Katie came to rescue us with Colin the resident vervet monkey to help, but unfortunately Elsie defied all of Sean and Katie’s efforts to dig and tow her out.  Joe bought the volunteers Kath, Cath and Angela down to have a laugh and eventually we gave up and went up to the house.

Yes, that is a monkey attached to my leg

Yes, that is a monkey attached to my leg

It happened to be Katie’s birthday and the volunteers had made a birthday dinner with cake and everything!  We had also bought Katie a cake, but Colin had first dibs on it while we were looking the other way.

The next morning we were put to task and helped clear a couple of patches of an invasive alien plant.  Datura is used as a (highly dangerous) hallucinogen by the locals and spreads really quickly.  Pulling it up was easy and gratifyingly work, the ground was soft due to all the rain and it was also quick to see the results of our labour.  The afternoon was a bit tougher.  Brush packing involves firstly using machetes to cut down Sickle Bush which is very thorny, then taking the branches to an eroded site where we broke the ground with pick axes before using the cut brush to cover the ground.  This keeps the game off long enough for the grasses to regenerate.  Apart from getting covered in super-itchy tiny caterpillars Sean loved all the physical exertion, I loved the brush clearing, but found the pickaxe part seriously exhausting.  The volunteers showed me up for the total wuss that I am as they just got completely stuck into it.  They were nearly at the end of their month’s stay and were super-fit and muscly from the work.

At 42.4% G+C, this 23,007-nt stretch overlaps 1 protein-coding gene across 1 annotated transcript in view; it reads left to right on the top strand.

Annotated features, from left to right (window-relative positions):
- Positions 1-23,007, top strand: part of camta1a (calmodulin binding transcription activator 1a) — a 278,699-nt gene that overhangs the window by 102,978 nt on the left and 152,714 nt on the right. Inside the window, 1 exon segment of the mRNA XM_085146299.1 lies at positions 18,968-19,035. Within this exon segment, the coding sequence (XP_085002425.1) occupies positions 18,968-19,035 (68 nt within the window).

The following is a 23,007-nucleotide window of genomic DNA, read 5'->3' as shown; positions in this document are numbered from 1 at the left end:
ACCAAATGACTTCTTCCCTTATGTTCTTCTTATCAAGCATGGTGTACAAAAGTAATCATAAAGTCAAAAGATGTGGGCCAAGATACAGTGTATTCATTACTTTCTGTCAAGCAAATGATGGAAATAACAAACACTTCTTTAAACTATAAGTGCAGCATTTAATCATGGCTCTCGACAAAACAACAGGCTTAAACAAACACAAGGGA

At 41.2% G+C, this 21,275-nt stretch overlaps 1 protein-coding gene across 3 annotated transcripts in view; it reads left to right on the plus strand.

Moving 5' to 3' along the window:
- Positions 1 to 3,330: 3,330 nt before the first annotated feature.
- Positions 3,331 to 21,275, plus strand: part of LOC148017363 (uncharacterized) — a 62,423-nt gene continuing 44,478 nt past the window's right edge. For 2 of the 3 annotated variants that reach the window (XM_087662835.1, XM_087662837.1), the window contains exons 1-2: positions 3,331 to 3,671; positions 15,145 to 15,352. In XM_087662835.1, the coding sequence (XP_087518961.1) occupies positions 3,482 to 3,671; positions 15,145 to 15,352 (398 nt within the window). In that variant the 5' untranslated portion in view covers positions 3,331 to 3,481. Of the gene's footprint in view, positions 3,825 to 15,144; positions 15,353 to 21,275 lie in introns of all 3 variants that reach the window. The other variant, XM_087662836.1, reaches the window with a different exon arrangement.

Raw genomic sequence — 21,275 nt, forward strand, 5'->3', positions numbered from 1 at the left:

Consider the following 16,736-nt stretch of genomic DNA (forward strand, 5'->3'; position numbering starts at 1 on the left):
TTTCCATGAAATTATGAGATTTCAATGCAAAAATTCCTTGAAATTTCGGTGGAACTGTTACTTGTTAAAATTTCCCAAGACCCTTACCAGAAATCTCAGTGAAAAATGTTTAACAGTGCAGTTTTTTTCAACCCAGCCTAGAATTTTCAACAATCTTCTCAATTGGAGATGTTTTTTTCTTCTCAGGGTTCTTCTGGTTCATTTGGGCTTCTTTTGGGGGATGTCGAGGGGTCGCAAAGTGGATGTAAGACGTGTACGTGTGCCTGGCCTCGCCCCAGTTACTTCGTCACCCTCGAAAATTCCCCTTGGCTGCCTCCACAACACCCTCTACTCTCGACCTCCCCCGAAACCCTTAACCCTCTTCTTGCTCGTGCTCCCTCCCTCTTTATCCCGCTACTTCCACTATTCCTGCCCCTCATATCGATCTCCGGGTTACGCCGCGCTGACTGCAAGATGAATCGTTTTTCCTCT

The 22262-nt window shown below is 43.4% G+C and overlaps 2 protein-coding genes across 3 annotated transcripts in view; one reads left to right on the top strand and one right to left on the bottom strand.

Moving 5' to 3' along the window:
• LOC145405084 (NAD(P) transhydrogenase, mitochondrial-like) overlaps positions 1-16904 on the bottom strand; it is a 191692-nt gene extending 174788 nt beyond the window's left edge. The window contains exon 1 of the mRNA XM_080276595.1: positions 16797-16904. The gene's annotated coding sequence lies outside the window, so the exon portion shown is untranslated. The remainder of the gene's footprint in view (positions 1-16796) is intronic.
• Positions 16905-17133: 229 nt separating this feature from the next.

Over lunch Katie & Joe enlisted Tommy and his tractor and Elsie was once again hauled out of the mud.  That night we spoke to my gorgeous nephew, wished him a happy 6th birthday and then collapsed into bed exhausted.

The following morning Sean got to live out another childhood fantasy as we went on an Anti-Poaching patrol.  Like all reserves Pidwa has a poaching problem, and we went to look at an area that hadn’t been covered since Christmas when a lot of snares were recovered.  Fortunately for Pidwa and the animals we didn’t find any snares but  Sean found a kudu skeleton which Joe thought must have been poached a while ago.  I really enjoyed the walk through the bush and we encountered hundreds of stunning Golden Orb spiders, their webs are beautiful and incredibly strong – apparently there are tests being carried out to see if it can be used like Kevlar.

Anyone arachnaphobic?

Anyone arachnaphobic?

At lunchtime, after peeling off all the spider web attached to our clothes we said our goodbyes and struck out for Botswana. We were sorry that our stay was so short, but can’t shake the feeling that time is running out on us.  Katie and Joe were kind and generous hosts, and we enjoyed our stay very much.  They are super dedicated and run a really good programme. Katie is also one of the few people I’ve met who decide what they want to do as a child (on safari with her family) and stick at it until they get there. Thanks for having us!

Joe, Katie and 'Colin's Angels'

Joe, Katie and 'Colin's Angels'

As a footnote to all this Sean developed a severe allergic reaction to the caterpillars from yesterday and his neck, back and torso came up in hyper-itchy red welts, so we stopped in Tzaneen to see a pharmacist who recommended powerful antihystamines. Now he knows how I felt after my DEET inhalation experience in Egypt.